Negotiators for the Anglican Church of Canada and the federal government continued in September to refine an agreement that would limit the church?s liability concerning litigation over abuse suffered by native Canadians in government-owned, church-managed boarding schools.
In early October, Public Works Minister Ralph Goodale said the government will introduce a new settlement process this fall. ?We hope to have some proposals to put forward that everybody, but most especially the victims, will regard as a substantial improvement in how we get these cases dealt with and resolved fairly,? he said
A 29-page draft agreement was drawn up two months ago, but the sticking points involve the Anglican church?s level of contribution to a settlement fund and how to compensate natives who claim they lost their culture and languages in the schools, said Anglican General Secretary Jim Boyles.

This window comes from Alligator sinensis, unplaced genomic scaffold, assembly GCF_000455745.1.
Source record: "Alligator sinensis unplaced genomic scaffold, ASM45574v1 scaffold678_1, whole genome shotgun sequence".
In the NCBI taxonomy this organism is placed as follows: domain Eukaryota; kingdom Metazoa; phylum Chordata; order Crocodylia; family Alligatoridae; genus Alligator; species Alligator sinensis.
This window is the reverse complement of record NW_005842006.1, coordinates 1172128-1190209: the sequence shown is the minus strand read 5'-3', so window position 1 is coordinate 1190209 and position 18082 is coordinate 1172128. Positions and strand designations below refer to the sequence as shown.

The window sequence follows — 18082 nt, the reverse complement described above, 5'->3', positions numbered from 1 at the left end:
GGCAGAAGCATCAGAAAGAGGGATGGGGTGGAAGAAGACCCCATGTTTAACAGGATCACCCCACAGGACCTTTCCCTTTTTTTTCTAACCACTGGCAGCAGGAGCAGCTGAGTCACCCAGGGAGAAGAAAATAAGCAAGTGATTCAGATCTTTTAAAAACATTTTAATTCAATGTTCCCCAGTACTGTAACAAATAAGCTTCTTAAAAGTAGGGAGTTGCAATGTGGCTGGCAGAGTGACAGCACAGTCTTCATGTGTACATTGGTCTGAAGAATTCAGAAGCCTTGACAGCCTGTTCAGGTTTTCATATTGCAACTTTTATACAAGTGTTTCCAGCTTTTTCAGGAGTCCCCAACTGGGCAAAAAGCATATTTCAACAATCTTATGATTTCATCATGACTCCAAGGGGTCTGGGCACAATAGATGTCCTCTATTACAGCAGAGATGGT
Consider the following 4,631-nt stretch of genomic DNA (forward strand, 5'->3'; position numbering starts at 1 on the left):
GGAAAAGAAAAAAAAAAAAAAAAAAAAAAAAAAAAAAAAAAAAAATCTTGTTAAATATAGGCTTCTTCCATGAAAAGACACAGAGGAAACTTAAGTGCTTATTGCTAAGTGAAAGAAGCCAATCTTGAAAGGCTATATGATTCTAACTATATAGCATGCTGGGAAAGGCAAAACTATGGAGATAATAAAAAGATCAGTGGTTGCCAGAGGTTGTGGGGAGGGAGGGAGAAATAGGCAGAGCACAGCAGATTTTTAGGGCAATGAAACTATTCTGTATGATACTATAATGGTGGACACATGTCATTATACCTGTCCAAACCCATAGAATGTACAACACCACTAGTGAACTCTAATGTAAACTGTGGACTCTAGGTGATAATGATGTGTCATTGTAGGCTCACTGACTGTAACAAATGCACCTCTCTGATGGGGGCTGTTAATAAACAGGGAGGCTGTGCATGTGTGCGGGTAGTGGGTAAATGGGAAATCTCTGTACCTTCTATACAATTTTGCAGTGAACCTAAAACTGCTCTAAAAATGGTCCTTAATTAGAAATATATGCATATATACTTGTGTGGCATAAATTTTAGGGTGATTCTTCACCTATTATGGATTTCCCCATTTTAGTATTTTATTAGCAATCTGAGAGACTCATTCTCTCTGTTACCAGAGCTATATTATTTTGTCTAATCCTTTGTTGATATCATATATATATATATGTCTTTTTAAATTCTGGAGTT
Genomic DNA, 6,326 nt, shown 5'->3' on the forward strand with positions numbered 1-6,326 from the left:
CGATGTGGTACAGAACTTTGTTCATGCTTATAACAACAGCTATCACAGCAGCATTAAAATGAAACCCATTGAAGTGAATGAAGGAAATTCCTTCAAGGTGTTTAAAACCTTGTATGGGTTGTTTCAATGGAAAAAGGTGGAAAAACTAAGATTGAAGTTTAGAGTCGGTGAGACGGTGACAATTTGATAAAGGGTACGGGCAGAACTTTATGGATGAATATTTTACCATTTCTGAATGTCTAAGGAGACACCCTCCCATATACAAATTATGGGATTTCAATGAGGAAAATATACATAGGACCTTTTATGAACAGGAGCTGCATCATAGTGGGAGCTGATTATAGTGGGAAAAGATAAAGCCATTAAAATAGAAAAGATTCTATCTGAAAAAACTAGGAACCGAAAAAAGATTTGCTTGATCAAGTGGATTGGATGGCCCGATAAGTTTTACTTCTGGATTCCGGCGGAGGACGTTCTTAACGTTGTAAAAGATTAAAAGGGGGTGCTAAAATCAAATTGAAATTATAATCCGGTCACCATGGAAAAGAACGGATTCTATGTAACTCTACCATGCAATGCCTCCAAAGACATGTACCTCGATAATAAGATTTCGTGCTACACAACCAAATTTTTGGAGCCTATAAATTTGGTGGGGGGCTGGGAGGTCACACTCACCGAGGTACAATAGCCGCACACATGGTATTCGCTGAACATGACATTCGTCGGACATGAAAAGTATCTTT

?We have been working away at the issues still outstanding,? he said in an interview.
Although lawsuits concerning alleged and proven sexual and physical abuse have resulted in some settlements, no court has allowed claims for loss of culture and language to proceed.
Recently, a class action suit was filed by London, Ont. lawyer Russell Raikes claiming $12.5 billion in damages on behalf of all former residential school students. The government has said there are more than 12,000 plaintiffs (not counting Mr. Raikes? suit) represented in 5,000 lawsuits across the country.
The Indian residential schools system, designed to give native children an education, operated from the mid-nineteenth century to the 1970s. The Anglican church ran 26 out of the 80 schools.